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mainstream

Music of or relating to the style of jazz that lies between the traditional and the modern

Mainstream

 

an American literary and sociopolitical magazine, published from 1911 to 1962. The magazine was called Masses in 1911–17, Liberator in 1918–24, New Masses in 1926–47, Masses and Mainstream in 1948–57, and Mainstream in 1957–62.

In the first decade of the 20th century, Mainstream attracted progressive writers, including J. Reed, W. O’Neill, and C. Sandburg. It printed a shortened translation of V. I. Lenin’s “Letters to American Workers” and M. Gorky’s memoirs about V. I. Lenin. In the fall of 1919, Mainstream became the organ of the Communist Party of the USA. In the 1930’s, after overcoming sectarian mistakes, Mainstream played an outstanding role in uniting American writers on a broad antifascist and general democratic platform. It printed works by T. Dreiser, E. Hemingway, T. Wolfe, E. Caldwell, and M. Gold.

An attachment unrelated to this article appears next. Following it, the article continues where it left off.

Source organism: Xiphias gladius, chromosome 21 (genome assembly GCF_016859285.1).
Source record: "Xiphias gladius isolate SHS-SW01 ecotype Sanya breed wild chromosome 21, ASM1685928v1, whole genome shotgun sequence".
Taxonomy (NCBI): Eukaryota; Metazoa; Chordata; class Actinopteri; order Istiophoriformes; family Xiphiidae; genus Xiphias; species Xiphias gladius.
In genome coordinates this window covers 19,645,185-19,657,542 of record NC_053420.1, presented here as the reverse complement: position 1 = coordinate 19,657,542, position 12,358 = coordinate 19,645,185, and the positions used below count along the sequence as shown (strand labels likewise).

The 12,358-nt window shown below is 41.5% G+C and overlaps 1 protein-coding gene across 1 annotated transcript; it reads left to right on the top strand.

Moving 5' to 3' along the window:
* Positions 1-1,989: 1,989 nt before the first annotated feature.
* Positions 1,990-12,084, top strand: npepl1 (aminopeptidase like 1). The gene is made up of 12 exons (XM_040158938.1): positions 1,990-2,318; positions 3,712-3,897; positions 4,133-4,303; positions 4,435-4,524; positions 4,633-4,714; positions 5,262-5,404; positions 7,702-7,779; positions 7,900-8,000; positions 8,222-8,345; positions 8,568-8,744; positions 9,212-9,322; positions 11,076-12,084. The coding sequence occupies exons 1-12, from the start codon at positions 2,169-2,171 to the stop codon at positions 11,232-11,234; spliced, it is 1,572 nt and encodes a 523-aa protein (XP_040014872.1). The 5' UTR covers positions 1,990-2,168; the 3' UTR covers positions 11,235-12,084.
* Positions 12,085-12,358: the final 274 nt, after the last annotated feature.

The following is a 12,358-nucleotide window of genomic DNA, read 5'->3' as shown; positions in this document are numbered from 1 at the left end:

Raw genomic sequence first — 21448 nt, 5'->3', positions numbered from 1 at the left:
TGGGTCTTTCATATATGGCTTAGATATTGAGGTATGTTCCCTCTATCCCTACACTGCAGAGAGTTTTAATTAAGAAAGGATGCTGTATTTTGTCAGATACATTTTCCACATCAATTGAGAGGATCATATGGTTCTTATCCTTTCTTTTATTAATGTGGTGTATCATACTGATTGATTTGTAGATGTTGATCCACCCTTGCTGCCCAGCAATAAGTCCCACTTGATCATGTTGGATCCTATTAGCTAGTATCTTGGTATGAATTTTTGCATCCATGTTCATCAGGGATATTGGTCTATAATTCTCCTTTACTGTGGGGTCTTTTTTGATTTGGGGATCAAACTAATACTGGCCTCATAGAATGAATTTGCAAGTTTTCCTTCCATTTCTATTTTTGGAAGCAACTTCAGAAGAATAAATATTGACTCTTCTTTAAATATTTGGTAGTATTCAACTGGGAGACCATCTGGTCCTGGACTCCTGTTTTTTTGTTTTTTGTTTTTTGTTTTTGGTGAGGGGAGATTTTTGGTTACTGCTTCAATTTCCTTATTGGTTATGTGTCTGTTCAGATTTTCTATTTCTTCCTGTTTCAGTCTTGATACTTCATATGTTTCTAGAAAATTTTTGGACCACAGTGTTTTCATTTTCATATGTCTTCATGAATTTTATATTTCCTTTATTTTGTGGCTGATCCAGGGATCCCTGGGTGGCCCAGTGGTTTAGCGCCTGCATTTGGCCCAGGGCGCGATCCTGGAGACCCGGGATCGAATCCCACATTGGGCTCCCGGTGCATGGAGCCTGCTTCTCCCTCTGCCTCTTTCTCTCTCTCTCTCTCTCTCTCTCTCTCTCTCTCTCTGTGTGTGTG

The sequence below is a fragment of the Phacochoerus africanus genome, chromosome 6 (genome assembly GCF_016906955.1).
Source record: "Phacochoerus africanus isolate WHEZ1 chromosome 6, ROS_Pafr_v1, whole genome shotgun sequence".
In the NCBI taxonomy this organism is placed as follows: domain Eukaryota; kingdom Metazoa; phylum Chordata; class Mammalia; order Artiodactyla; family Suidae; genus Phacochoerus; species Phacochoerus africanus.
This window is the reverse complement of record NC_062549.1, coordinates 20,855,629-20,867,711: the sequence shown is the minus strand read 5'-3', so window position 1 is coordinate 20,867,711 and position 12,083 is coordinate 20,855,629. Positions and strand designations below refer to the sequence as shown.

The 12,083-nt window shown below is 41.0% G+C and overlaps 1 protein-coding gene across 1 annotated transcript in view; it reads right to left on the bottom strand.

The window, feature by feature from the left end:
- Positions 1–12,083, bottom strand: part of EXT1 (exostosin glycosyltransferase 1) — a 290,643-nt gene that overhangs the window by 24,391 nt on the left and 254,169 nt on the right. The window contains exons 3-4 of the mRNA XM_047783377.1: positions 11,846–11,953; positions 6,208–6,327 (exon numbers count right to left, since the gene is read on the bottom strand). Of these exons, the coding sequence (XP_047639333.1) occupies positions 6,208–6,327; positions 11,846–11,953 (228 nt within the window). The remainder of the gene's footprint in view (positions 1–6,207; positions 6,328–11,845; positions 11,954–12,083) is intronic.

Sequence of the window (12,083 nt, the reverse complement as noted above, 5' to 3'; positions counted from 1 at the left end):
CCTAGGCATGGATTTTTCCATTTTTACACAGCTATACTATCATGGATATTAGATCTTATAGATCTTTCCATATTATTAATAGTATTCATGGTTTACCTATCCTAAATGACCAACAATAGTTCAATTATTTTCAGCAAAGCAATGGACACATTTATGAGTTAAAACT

Mainstream defended socialist realism and democratic and revolutionary national traditions and called for the assimilation of the methods of Soviet literature. In the late 1940’s and early 1950’s the magazine condemned decadent bourgeois art and McCarthyism and spoke out in favor of world peace. During those years, Mainstream printed P. Bonosky, J. H. Lawson, W. Du Bois, J. North, and S. Finkelstein.

REFERENCES

Gilenson, B. A. “la videl rozhdenie novogo mira: Publitsistika Dzhona Rida 1917–1920 gg.” Voprosy literatury, 1961, no. 11.
Echoes of Revolt: “The Masses” 1911–1917. Edited by W. O’Neill. Chicago, 1966.
“New Masses”: An Anthology of the Rebel Thirties. Edited by J. North. New York, 1969.

B. A. GILENSON

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Lots of other top-grade hardware was also listed, and in this case, at least in terms of equipment, the mainstreamers were right up there with the esoteric crowd.